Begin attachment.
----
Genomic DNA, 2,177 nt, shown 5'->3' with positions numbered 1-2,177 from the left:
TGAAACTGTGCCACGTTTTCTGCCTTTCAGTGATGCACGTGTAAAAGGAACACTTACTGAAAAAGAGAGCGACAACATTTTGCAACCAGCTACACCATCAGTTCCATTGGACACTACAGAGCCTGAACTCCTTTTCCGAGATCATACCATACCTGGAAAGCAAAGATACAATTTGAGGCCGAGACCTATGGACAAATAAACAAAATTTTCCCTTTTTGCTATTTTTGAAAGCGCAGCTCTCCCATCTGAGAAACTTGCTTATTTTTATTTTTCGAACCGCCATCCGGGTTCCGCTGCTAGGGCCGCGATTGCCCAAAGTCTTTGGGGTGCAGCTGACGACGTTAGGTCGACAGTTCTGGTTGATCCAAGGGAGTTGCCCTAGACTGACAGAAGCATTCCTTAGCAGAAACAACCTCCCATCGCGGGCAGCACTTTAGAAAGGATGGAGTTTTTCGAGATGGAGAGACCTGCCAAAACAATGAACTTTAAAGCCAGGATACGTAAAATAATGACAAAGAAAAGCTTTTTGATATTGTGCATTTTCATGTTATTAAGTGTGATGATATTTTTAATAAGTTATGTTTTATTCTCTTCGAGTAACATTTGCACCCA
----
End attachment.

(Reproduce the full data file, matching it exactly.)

Genomic DNA, 2,177 nt, shown 5'->3' with positions numbered 1-2,177 from the left:
TGAAACTGTGCCACGTTTTCTGCCTTTCAGTGATGCACGTGTAAAAGGAACACTTACTGAAAAAGAGAGCGACAACATTTTGCAACCAGCTACACCATCAGTTCCATTGGACACTACAGAGCCTGAACTCCTTTTCCGAGATCATACCATACCTGGAAAGCAAAGATACAATTTGAGGCCGAGACCTATGGACAAATAAACAAAATTTTCCCTTTTTGCTATTTTTGAAAGCGCAGCTCTCCCATCTGAGAAACTTGCTTATTTTTATTTTTCGAACCGCCATCCGGGTTCCGCTGCTAGGGCCGCGATTGCCCAAAGTCTTTGGGGTGCAGCTGACGACGTTAGGTCGACAGTTCTGGTTGATCCAAGGGAGTTGCCCTAGACTGACAGAAGCATTCCTTAGCAGAAACAACCTCCCATCGCGGGCAGCACTTTAGAAAGGATGGAGTTTTTCGAGATGGAGAGACCTGCCAAAACAATGAACTTTAAAGCCAGGATACGTAAAATAATGACAAAGAAAAGCTTTTTGATATTGTGCATTTTCATGTTATTAAGTGTGATGATATTTTTAATAAGTTATGTTTTATTCTCTTCGAGTAACATTTGCACCCA